Sun, 18 October 2009
Studies Project: Private Dancer, Movement Research Festival: Spring 2009
co-produced by LABA, the National Laboratory of Jewish Culture
April 28, 2009; 14th St. Y; 6pm
Panel discussion and public dialogue about new economic notions in performance practice. Moderated by Thomas F. DeFrantz, director of Women’s and Gender Studies at MIT and director of SLIPPAGE, a multi-disciplinary arts collective in residence at MIT. Panelist Randy Martin is Chair of the Department of Art and Public Policy at NYU’s Tisch School; panelist Chris Elam is director and resident choreographer of Misnomer Dance Theater; panelist Jmy Leary is a dancer around town.
Thu, 15 October 2009
Studies Project: Artists Speaking Face to Face
Moderated by Barbara Bryan
3.3.09, Dance Theater Workshop Studio, 5:30 pm
This evening was initiated by Stephen Petronio as a way to begin a conversation between artists of various generations. There is no agenda, no motive other than the desire to frame a way in which to listen to what artists might say to each other, hopefully on an ongoing basis. Are the issues that interest us as artists related as we travel through our careers? We practice, perform, and tour next to each other, often competing against each other for an ever shrinking pool of resources. We rarely, however, have a chance to speak to each other. This evening is a simple way to have a dialogue with each other and above all to get to know each other face to face. Panelists include Wally Cardona, Ann Liv Yound, Elizabeth Streb, Nora Chipaumire and others.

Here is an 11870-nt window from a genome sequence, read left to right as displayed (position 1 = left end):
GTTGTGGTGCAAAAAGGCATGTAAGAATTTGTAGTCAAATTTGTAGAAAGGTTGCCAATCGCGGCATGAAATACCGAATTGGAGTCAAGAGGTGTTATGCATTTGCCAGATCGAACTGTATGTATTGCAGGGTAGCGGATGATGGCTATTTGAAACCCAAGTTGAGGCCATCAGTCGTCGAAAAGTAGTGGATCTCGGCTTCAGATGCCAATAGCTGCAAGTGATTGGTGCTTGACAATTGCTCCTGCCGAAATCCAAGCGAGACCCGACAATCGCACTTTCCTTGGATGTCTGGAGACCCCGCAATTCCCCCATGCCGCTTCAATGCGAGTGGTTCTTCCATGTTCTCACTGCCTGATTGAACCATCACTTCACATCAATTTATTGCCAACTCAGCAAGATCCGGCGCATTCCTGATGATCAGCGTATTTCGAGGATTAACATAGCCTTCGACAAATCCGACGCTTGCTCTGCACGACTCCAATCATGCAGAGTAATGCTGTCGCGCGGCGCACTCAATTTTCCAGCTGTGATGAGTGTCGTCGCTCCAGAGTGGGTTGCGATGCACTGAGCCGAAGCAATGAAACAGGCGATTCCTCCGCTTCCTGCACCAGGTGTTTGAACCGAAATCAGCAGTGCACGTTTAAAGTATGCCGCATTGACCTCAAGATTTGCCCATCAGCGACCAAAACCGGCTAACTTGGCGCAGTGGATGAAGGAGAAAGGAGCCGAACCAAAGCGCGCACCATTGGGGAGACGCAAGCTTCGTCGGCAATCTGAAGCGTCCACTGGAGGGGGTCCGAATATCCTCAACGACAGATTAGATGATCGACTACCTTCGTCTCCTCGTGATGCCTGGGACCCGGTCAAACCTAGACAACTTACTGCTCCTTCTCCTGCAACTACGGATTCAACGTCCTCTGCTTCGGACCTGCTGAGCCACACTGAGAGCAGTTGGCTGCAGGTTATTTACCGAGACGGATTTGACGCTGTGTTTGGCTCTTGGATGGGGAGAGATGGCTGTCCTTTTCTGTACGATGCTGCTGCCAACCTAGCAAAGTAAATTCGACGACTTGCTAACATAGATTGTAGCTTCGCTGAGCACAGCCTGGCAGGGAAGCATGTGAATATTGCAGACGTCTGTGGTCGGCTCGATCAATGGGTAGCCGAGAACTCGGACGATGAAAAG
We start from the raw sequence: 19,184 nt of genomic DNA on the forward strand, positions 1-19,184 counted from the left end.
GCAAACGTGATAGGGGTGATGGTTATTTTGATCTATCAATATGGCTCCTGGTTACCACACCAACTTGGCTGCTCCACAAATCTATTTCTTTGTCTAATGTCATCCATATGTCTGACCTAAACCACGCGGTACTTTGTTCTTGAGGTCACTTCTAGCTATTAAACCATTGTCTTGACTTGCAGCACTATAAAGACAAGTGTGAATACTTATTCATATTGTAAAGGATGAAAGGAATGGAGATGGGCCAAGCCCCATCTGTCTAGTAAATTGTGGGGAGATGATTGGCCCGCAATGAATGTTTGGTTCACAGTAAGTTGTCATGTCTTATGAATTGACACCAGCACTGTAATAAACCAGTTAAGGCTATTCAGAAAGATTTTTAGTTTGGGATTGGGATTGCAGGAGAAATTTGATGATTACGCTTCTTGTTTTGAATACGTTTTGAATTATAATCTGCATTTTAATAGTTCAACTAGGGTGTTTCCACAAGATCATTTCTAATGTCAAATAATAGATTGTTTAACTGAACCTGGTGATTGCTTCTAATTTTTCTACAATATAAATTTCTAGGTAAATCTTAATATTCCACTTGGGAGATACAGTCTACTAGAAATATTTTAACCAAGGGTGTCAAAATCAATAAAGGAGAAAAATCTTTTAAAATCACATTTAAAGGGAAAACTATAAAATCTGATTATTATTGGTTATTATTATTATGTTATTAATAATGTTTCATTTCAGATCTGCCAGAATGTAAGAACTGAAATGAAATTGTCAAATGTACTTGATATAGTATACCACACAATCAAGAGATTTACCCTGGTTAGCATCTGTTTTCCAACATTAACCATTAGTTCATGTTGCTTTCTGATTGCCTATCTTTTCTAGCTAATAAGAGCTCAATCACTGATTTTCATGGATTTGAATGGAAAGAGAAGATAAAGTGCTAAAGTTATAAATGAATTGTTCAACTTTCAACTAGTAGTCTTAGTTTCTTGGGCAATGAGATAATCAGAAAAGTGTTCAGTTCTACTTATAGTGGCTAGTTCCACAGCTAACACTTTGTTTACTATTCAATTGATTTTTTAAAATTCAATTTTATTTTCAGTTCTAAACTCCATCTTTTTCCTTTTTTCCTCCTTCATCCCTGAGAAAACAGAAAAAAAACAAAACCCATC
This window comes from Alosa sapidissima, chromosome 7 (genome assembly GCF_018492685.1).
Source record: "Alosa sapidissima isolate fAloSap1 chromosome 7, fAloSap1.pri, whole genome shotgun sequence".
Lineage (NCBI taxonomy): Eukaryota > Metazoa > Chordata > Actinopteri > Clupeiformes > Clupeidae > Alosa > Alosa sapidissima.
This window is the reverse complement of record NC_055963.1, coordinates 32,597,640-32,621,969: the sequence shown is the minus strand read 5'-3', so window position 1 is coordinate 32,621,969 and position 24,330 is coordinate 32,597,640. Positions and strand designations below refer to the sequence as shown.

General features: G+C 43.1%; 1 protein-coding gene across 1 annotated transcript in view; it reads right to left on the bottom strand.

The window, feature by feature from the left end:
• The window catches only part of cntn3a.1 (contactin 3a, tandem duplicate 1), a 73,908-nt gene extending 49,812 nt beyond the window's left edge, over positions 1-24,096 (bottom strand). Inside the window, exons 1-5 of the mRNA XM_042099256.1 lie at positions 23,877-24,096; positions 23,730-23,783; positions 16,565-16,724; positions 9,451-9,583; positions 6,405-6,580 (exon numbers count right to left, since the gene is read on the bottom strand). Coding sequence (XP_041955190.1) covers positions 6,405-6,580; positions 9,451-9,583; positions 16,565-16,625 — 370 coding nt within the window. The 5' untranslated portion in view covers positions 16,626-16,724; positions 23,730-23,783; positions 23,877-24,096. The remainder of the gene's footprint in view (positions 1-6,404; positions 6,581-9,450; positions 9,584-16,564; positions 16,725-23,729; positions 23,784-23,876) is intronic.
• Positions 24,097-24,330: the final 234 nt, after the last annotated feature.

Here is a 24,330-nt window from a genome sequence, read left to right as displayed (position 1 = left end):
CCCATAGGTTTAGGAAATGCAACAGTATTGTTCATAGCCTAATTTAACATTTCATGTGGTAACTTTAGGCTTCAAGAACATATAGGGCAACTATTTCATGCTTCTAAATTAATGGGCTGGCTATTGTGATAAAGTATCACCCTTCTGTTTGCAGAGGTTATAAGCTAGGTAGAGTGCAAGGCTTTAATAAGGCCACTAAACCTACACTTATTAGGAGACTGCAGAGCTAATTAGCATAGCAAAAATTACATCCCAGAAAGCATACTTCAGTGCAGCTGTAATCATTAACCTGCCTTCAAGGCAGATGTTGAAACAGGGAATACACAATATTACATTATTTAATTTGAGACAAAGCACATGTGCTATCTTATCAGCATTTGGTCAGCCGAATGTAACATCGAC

Direct download: artists_speaking_face_to_face_3-3-09_full_edited.mp3
Category:podcasts -- posted at: 1:46am EDT
Wed, 14 October 2009
Studies Project: Towards an Adjudication Model for Dance Criticism
New ways of engaging with art and artists have gone mainstream, and the artists and their audiences are active in online communities that are democratic, participatory, and user-directed. Is the age of a singular opinion holding substantial sway over? How does one person's experience of a work, no matter how informed that person is, compare to the rich discussion (in words, movement, video, images, music, links, rehearsal, residencies, showings, and live presentations) that takes place over the life of a dance? What purpose does dance criticism, in its current form, retain? And how do we bring about the change that the institutions resist? Panelists will include Laura Colby, Maura Donohue, Doug Fox, Marc Kirschner, Jaki Levi, Eric Ost, David Parker, Sarah A.O. Rosner, Paz Tanjuaquio, Eva Yaa Asantewaa and others.